As promised, I want to share what I learned from my interview with designer Juli Lynne Charlot. Most vintage collectors know Charlot as the designer of some of the very best and most clever skirts to come out of the 1950s. But there’s more to Juli Lynne than just decorated skirts.
Juli Lynne didn’t set out to be a clothing designer; she had a beautiful voice and studied for the opera. Along the way she sang with Xavier Cugat’s orchestra, was soprano with the Los Angeles Civic Light Opera Company, and played straight “man” to the Marx Brothers while performing at military bases during WWII.
As a performer, Juli Lynne had strong ideas about how she wanted to look. She designed her stage wardrobe even though she could not sew. She hired a professional dressmaker to bring her designs to life.
Harpo Marx and Juli in a dress of her own design.
As the war came to a close, Juli Lynne met and married Philip Charlot. She gave up performing to be a post-war wife. In 1947 two seemingly unrelated events came together to start her career in fashion. First, fashion changed dramatically with the New Look. WWII fabric restrictions were lifted and hemlines dropped and skirts got full.
About the same time, Philip Charlot lost his job. Juli Lynne was a young woman who wanted to be in fashion but she had no money for the new styles. So she decided to make her own skirt for Christmas that year. Since she could not sew, she got some felt. It was the only fabric wide enough to cut a full circle skirt without making seams. Fortunately, her mother owned a factory which used felt, so she had a free source of it. Juli Lynne added some Christmas motif appliques and the result was so attractive that she made three more which she took to a Beverly Hills boutique. The store put them on the floor, and they quickly sold. The store reordered.
Juli Lynne today with a replica of the first poodle skirt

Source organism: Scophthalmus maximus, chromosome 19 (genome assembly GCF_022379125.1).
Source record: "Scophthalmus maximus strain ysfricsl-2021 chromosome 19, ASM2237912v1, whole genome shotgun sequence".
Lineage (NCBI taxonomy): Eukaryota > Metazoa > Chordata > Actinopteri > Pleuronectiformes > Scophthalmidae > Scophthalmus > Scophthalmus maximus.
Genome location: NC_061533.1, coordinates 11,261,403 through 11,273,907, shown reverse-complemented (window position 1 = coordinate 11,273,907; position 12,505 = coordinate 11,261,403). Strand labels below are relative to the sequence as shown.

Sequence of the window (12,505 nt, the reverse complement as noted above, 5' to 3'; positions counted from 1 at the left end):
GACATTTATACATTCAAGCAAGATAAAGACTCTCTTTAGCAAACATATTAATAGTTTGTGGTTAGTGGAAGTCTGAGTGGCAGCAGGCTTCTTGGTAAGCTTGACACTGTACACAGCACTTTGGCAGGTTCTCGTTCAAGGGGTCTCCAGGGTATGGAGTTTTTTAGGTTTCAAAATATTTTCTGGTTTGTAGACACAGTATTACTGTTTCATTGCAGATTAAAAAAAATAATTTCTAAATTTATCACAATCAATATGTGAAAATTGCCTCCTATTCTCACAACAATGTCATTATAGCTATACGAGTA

After Christmas the store requested a non-holiday design. They figured that dogs were popular so it was suggested that Juli Lynne make a dog-themed skirt. She came up with the idea of three dachshunds: two females and a male. The first dog was a flirty girl, the seconds one was a girl with her nose stuck in the air, and the third was the male who was trying to get to the flirty girl. But all the leashes became intertwined so the boy dog could only get to the stuck up girl.
The boutique loved the skirt and then requested a similar one with poodles. And so the iconic poodle skirt was born. Within a short time the president of Bullocks Wilshire called Juli Lynne. He had seen the dog skirts and he wanted her to do skirts for Bullocks. Not only that, he gave her the windows on Wilshire Boulevard to decorate with her skirts. She did a series of six designs for the windows.
Before long, Juli Lynne had orders from all over the country – Stanley Marcus at Neiman Marcus in Texas and Andrew Goodman at Bergdorf Goodman were early customers. By the time Juli Lynne was 24, she had a clothing factory and 50 employees. She decided it was time to learn to sew and so she started design school. She was so busy that she didn’t have time for the classes, so she quit, and then hired her sewing teacher. She learned how to sew on the job from this teacher turned employee.
One thing that made Juli Lynne Charlot skirts special was that, like the first dog skirts, they told a story. Juli Lynne wanted her clothing to be conversation starters. She made sure that the stores buying her clothes knew the stories behind the skirts so they could tell them to the customers.
Summer design from 1954
To go with her skirts, Juli Lynne made matching bustiers, stoles, boleros, halter tops and sweaters, and there were hats and handbags decorated to match the clothes (this was the 1950s, remember!) The factory also did custom work, as it did for Madeleine Haskell, magician’s assistant. In 1952, Leading Designer Patterns, a mail order pattern company, released one of her designs.
Photo copyright Madeleine Haskell
Although she is best known for her wonderful full skirts, Juli Lynne has had other clothing enterprises in her long life. Her last design venture started with a trip to Mexico in 1980. While there Juli Lynne fell in love with the classic Mexican wedding dress. She decided to do up-dated variations on this dress, bought a manufacturing plant in Mexico City to produce them and began exporting the dresses around the world. Everything was going well until the Mexico City Earthquake of 1985. Her factory collapsed, and though she tried getting her dresses made in New York, it was too expensive and so the business was lost.
Today Juli Lynne still lives in Mexico and is working on her memoirs. Now that’s a book I’ll gladly buy!